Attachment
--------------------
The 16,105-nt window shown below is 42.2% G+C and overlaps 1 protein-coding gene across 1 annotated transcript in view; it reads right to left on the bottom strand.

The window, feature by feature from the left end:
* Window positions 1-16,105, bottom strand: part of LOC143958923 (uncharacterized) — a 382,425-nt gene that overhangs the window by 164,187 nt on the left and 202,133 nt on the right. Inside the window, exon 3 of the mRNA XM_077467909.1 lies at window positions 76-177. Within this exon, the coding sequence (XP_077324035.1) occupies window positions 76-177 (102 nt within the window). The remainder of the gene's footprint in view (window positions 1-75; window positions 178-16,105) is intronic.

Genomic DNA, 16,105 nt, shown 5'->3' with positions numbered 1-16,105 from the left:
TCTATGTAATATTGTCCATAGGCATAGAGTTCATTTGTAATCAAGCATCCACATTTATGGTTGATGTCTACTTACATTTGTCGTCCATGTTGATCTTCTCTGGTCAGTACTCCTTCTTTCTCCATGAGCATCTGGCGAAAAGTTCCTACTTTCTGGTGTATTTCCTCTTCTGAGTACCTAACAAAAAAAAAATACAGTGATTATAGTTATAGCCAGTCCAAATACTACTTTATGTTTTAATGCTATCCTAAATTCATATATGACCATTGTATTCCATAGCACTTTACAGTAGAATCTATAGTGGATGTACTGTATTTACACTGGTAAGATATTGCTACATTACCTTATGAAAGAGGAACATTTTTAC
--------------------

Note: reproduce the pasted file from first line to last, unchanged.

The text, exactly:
The 16,105-nt window shown below is 42.2% G+C and overlaps 1 protein-coding gene across 1 annotated transcript in view; it reads right to left on the bottom strand.

The window, feature by feature from the left end:
* Window positions 1-16,105, bottom strand: part of LOC143958923 (uncharacterized) — a 382,425-nt gene that overhangs the window by 164,187 nt on the left and 202,133 nt on the right. Inside the window, exon 3 of the mRNA XM_077467909.1 lies at window positions 76-177. Within this exon, the coding sequence (XP_077324035.1) occupies window positions 76-177 (102 nt within the window). The remainder of the gene's footprint in view (window positions 1-75; window positions 178-16,105) is intronic.

Genomic DNA, 16,105 nt, shown 5'->3' with positions numbered 1-16,105 from the left:
TCTATGTAATATTGTCCATAGGCATAGAGTTCATTTGTAATCAAGCATCCACATTTATGGTTGATGTCTACTTACATTTGTCGTCCATGTTGATCTTCTCTGGTCAGTACTCCTTCTTTCTCCATGAGCATCTGGCGAAAAGTTCCTACTTTCTGGTGTATTTCCTCTTCTGAGTACCTAACAAAAAAAAAATACAGTGATTATAGTTATAGCCAGTCCAAATACTACTTTATGTTTTAATGCTATCCTAAATTCATATATGACCATTGTATTCCATAGCACTTTACAGTAGAATCTATAGTGGATGTACTGTATTTACACTGGTAAGATATTGCTACATTACCTTATGAAAGAGGAACATTTTTAC